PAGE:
The full file is cumbersome and repetitive, much like Bentkowski himself. Even an annotated version would fill an entire paper. A few highlights, however, are all one needs to grasp Bentkowski's personal mission.

When Detective Lieutenant Salloum took the original police report and conducted a follow-up interview with Bentkowski on October 19, 2009, he wrote:

"Bentkowski feels that because of the recent increase in the amount of posts [on the forum] that he is in eminent [sic] danger and that this person is demonstrating a bizarre, sick and dangerous obsession with him. Bentkowski thinks that this person is losing psychological control and desires to cause harm to him and his property"


"Bentkowski stated that for the last several weeks he has been unable to sleep because has to proactively check the forum and report inappropriate posts in order to mitigate their damage. Bentkowski went on to state that the posts are interfering with the execution of his duties as mayor."

"Bentkowski stated that the only way to keep an eye on the unknown subject is to constantly monitor the post to prepare for an onslaught of new damaging posts or to thwart a possible physical attack against himself or his property. Benkowski has altered his schedule in order to be home more often to check the forums and mitigate the damage."

Subpoenas were sent to Cleveland.com to retrieve the IP addresses of deleted posts. Cleveland.com's lawyer responded that the company does not keep that information once posts have been deleted. But Bentkowski continued to contact Cleveland.com editor-in-chief Denise Polverine to request comments be deleted, something she acquiesced to, even in cases where the offending comments didn't violate Cleveland.com's user agreement. (Polverine declined to comment when contacted by Scene.)

Salloum wrote: "Polverine explained that Bentkowski and/or someone on his behalf have flagged numerous comments and that Cleveland.com has removed several of these posts. Polverine stated that they have removed other posts that were flagged by Bentkowski that did not necessarily violate the user agreement, but may have been inappropriate."

"Polverine seems to think Bentkowski wants any bad thing about him removed. Polverine stated that it is unusual for her to experience this much contact with a Mayor concerned about the content on the forum."

"None of them contained any criminally threatening or harassing statements."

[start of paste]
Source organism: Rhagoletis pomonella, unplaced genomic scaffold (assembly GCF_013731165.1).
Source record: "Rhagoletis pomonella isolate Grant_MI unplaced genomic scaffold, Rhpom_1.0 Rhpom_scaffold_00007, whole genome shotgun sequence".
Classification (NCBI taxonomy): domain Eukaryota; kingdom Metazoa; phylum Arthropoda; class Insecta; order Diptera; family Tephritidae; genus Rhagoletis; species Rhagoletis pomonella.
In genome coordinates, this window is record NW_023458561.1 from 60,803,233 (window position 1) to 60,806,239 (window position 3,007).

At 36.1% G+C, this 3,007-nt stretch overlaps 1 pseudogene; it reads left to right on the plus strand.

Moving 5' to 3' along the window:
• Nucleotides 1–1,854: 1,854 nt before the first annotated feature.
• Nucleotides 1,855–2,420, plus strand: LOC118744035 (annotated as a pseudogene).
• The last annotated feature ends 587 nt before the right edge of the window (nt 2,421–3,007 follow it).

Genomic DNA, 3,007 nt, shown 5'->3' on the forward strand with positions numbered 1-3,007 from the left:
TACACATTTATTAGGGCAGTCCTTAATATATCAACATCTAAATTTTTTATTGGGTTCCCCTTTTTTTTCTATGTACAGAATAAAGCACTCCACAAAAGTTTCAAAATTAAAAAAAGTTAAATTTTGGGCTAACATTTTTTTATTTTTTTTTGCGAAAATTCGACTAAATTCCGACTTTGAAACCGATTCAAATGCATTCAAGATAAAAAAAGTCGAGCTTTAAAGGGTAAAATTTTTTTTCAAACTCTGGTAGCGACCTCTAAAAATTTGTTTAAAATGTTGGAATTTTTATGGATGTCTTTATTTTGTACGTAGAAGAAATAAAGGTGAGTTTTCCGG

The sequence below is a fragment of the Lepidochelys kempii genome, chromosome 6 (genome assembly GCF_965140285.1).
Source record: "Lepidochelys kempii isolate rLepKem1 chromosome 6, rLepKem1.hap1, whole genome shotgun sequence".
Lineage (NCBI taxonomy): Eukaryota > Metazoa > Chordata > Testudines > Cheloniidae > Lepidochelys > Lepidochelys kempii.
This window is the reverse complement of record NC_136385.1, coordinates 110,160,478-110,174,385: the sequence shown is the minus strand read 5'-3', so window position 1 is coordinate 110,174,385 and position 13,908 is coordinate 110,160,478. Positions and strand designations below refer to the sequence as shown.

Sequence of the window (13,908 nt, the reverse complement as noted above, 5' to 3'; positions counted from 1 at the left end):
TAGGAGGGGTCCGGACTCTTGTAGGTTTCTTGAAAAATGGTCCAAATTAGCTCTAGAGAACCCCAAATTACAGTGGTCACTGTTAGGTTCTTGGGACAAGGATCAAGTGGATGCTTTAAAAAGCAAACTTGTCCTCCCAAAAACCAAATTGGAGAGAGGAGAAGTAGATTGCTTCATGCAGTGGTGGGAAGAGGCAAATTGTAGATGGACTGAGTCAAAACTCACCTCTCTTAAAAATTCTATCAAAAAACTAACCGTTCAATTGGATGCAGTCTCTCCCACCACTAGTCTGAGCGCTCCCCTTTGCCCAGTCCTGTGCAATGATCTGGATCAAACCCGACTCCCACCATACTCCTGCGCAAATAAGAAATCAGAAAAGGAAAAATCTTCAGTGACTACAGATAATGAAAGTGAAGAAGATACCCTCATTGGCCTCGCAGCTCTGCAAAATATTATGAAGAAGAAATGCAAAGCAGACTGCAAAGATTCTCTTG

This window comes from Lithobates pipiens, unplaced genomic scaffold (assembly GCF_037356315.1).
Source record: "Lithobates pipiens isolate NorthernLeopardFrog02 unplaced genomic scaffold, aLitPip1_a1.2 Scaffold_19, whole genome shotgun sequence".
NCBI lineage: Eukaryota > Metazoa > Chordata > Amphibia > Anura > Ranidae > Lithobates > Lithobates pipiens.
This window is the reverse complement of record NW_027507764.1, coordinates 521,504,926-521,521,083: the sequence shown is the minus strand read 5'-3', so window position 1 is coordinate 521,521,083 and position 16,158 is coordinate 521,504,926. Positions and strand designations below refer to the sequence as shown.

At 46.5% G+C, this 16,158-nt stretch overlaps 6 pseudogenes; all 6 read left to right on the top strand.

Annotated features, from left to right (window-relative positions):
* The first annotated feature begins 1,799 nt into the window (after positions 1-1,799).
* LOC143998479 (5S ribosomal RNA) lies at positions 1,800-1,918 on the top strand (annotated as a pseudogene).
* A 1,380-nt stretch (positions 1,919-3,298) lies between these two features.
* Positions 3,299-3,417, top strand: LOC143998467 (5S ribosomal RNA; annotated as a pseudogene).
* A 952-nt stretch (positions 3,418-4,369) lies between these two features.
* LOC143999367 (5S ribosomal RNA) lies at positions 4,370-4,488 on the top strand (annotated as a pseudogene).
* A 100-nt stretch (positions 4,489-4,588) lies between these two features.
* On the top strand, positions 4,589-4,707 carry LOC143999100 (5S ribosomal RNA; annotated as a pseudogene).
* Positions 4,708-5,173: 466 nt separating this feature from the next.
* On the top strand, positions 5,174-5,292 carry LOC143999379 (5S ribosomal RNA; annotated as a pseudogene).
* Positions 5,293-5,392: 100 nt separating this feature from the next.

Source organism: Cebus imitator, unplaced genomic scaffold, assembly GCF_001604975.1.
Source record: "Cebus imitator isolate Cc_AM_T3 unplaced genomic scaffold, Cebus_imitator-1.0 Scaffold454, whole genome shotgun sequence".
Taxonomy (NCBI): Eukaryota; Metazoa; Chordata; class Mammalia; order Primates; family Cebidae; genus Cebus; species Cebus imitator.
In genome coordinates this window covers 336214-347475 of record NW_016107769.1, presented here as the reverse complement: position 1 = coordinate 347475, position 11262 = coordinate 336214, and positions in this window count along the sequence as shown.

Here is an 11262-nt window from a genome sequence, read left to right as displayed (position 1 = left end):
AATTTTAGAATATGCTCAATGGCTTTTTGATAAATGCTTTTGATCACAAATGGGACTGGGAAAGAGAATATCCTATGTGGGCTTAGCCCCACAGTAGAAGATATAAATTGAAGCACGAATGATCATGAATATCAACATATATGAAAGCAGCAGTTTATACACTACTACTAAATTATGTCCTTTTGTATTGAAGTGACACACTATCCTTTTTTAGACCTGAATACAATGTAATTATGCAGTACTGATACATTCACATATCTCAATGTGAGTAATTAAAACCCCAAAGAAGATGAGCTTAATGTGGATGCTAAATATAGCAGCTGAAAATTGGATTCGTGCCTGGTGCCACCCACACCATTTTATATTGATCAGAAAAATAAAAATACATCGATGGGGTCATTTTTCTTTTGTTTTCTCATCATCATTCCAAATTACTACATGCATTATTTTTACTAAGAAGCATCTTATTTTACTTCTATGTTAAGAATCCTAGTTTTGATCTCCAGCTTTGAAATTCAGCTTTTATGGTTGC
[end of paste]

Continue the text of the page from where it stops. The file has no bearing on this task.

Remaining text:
In a 27-page memo from 2011 to top department heads in Seven Hills, Bentkowski, who is a lawyer, laid out the case once again, but with a display of lesser law acumen than one would expect from a freshman in an after-school mock trial club.

His evidence consists of nothing but posts from Cleveland.com posts littered with the usual criticisms of Bentkowski's service as mayor.

Bentkowski then goes on to play amateur psychologist: "I could best describe this person as having 'wild mood swings,'" he writes. "There have been times we have left the house for a few hours and have come home to dozens of posts."

"I believe this poster to have disturbed sexual fantasy, consumption and fetish about me and find their strikes out against me to be manifestations of their repressed failures/desires," he continues. "I suspect they are a classic 'love me daddy' situation where they were raised by a loveless father that they desperately sought to impress for attention."

Later in October 2011, Bentkowski followed up with another email to the same group of folks besieged by his previous pointless entreaties.

"Yesterday, my cyberstalker returned to Cleveland.com with a series of off-color and offensive posts. I have endured years of abuse and have been less than wowed by your efforts to stop this," he wrote. "Now that I am a private citizen, I fully expect you to pursue these matters much more vigorously. I am entitled to the same level of protection that other citizens are and quite frankly, it is embarrassing that this person has been able to 'outmaneuver' you for so long."